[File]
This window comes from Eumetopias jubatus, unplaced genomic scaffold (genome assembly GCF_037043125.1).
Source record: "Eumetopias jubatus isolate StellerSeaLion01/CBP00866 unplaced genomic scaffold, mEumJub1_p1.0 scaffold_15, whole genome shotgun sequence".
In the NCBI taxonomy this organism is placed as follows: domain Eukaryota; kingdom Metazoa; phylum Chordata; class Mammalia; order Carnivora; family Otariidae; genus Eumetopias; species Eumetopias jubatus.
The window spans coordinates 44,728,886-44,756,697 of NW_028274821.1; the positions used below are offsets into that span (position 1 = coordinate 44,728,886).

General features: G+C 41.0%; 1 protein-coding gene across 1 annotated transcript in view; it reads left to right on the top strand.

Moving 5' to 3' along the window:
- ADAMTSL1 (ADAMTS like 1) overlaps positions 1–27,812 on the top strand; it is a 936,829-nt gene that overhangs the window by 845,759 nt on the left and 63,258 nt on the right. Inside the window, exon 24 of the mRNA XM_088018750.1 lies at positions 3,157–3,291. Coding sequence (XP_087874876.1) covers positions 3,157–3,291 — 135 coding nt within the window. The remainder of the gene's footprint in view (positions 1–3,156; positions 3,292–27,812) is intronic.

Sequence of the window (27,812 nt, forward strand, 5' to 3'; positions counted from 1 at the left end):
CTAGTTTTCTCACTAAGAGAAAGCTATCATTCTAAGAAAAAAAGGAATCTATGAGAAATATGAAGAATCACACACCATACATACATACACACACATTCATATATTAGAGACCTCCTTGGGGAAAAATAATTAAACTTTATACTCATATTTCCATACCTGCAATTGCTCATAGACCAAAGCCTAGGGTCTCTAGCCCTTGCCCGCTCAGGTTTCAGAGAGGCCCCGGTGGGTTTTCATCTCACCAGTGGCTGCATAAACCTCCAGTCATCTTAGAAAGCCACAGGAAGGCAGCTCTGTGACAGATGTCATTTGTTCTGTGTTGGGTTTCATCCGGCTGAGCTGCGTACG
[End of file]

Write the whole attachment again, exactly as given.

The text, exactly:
This window comes from Eumetopias jubatus, unplaced genomic scaffold (genome assembly GCF_037043125.1).
Source record: "Eumetopias jubatus isolate StellerSeaLion01/CBP00866 unplaced genomic scaffold, mEumJub1_p1.0 scaffold_15, whole genome shotgun sequence".
In the NCBI taxonomy this organism is placed as follows: domain Eukaryota; kingdom Metazoa; phylum Chordata; class Mammalia; order Carnivora; family Otariidae; genus Eumetopias; species Eumetopias jubatus.
The window spans coordinates 44,728,886-44,756,697 of NW_028274821.1; the positions used below are offsets into that span (position 1 = coordinate 44,728,886).

General features: G+C 41.0%; 1 protein-coding gene across 1 annotated transcript in view; it reads left to right on the top strand.

Moving 5' to 3' along the window:
- ADAMTSL1 (ADAMTS like 1) overlaps positions 1–27,812 on the top strand; it is a 936,829-nt gene that overhangs the window by 845,759 nt on the left and 63,258 nt on the right. Inside the window, exon 24 of the mRNA XM_088018750.1 lies at positions 3,157–3,291. Coding sequence (XP_087874876.1) covers positions 3,157–3,291 — 135 coding nt within the window. The remainder of the gene's footprint in view (positions 1–3,156; positions 3,292–27,812) is intronic.

Sequence of the window (27,812 nt, forward strand, 5' to 3'; positions counted from 1 at the left end):
CTAGTTTTCTCACTAAGAGAAAGCTATCATTCTAAGAAAAAAAGGAATCTATGAGAAATATGAAGAATCACACACCATACATACATACACACACATTCATATATTAGAGACCTCCTTGGGGAAAAATAATTAAACTTTATACTCATATTTCCATACCTGCAATTGCTCATAGACCAAAGCCTAGGGTCTCTAGCCCTTGCCCGCTCAGGTTTCAGAGAGGCCCCGGTGGGTTTTCATCTCACCAGTGGCTGCATAAACCTCCAGTCATCTTAGAAAGCCACAGGAAGGCAGCTCTGTGACAGATGTCATTTGTTCTGTGTTGGGTTTCATCCGGCTGAGCTGCGTACG